Using the whole chicken: Warner looks to monetize movie audio clips

thematrix

With DVD sales and rentals generating billions of dollars less each year, Hollywood’s major studios are pretty much open new ideas about digital monetization.

Seattle-based Hark, which bills itself as a kind of YouTube for audio clips, is currently pitching the majors on a concept it calls “derivative content.” The company just announced a deal with Warner Bros. to stream sound files on its site from nearly 100 of the studio’s movies.

The plan works this way: Movie fans searching for, say, Laurence Fishburne’s memorable description of the Matrix in Warner’s 1999 eponymous sci-fi classic will be directed to a page that not only has a streamed audio file of that quote, but also has a national advertising component the studio shares revenue in. It also has links to direct the user to Amazon and the Warner studio shop so that they can rent or buy the movie.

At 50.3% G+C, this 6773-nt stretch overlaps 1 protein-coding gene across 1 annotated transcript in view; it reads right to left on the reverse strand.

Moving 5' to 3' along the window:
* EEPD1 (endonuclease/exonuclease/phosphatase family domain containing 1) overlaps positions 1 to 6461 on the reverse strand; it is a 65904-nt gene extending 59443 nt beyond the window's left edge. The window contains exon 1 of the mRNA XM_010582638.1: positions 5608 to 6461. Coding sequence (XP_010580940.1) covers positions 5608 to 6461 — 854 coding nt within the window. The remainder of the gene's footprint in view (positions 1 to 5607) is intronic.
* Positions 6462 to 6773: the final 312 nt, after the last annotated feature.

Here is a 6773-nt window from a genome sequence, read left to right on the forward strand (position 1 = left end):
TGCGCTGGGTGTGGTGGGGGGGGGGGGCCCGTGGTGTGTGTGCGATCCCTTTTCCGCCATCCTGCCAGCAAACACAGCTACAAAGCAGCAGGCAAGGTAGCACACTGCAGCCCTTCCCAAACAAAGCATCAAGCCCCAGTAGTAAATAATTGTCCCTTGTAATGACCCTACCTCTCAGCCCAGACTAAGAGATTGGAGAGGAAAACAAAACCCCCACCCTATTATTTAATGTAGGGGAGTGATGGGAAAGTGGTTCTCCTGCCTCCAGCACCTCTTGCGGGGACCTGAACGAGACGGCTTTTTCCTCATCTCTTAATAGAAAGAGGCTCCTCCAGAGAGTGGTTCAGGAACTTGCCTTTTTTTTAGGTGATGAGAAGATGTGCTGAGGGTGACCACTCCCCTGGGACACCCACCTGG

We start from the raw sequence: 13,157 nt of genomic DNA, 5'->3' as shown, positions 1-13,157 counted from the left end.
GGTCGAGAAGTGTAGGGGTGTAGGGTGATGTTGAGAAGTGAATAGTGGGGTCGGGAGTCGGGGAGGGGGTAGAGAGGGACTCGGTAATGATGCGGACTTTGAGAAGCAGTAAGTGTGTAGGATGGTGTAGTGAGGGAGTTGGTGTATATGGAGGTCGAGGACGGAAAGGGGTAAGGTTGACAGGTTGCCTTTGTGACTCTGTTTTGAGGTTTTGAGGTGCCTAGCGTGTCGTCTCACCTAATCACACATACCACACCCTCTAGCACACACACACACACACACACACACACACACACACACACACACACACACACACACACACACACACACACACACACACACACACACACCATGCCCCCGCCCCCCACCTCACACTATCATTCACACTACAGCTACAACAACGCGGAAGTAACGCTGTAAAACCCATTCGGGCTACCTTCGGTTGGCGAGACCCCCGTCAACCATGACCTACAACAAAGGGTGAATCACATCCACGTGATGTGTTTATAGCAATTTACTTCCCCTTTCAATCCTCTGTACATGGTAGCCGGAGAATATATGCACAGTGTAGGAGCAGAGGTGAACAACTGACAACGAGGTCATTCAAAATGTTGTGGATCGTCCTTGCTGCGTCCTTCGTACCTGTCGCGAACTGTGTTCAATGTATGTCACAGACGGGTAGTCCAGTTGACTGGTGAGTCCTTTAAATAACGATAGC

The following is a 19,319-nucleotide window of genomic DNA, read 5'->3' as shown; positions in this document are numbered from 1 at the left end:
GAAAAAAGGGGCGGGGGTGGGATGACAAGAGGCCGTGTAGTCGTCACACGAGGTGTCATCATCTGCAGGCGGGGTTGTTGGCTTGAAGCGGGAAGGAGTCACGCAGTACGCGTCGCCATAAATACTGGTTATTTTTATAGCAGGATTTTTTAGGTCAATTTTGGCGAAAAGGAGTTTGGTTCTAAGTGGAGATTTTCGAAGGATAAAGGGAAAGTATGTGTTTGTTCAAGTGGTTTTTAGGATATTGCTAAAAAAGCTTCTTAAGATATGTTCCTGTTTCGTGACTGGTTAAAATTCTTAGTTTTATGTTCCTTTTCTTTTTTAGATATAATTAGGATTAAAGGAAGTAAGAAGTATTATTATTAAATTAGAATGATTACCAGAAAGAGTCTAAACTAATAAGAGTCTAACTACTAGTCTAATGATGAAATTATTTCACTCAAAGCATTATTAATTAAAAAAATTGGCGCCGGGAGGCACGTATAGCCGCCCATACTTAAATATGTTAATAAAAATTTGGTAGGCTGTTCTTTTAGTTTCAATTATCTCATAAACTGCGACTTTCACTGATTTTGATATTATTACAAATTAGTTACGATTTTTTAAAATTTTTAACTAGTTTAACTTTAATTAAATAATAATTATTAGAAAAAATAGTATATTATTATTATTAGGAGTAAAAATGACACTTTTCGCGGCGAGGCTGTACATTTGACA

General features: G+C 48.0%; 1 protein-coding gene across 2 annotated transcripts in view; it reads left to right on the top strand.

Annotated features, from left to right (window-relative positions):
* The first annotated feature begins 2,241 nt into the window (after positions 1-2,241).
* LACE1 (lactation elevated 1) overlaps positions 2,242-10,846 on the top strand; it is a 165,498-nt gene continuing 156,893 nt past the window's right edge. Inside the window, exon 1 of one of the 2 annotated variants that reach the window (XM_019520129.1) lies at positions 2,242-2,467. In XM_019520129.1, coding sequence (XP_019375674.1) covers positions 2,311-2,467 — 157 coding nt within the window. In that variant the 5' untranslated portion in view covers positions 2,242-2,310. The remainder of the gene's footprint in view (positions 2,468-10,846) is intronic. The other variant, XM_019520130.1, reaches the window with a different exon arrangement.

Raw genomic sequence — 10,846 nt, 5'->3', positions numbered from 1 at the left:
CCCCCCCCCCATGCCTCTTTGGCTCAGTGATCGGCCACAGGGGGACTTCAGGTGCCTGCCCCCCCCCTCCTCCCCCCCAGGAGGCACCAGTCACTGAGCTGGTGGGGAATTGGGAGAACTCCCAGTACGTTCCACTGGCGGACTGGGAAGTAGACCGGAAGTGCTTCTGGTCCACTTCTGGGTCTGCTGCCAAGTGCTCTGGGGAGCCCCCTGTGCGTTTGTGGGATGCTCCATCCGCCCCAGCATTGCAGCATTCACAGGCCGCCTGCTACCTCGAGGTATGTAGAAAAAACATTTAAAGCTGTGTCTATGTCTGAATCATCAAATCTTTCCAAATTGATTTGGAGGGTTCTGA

The deal with Warner Bros. formalizes and expands on a pilot program Hark already had in place with the studio to use a finite amount of audio content. Aronchick said Hark expects to announce  similar content deals in the coming months with other studios. Hark currently has clips from other studios, including audio from Paramount titles like The Godfather: Part 2 and Lionsgate-produced TV shows like Mad Men.

So how much monetization are we talking about at this point? Well, the money isn’t going to replace DVD anytime soon, but based on the performance of the pilot partnerships with studios, Hark CEO David Aronchick told paidContent, “We are generating value in the six-figure range trending to seven figures on an annualized basis.”

Currently, Hark gets about 50 million users a month, according to comScore data, leveraging a library of nearly 3 million audio clips, most of them uploaded by users. But Aronchick believes traffic to his ad-supported site will expand even more if it can leverage the hundreds of millions of searches that take place for specific movie quotes.

“We look through search logs, just in a month, there are at least 100 million queries just for the word ‘quote,'” he said. “That’s where we see the bulk of our traffic coming from.”

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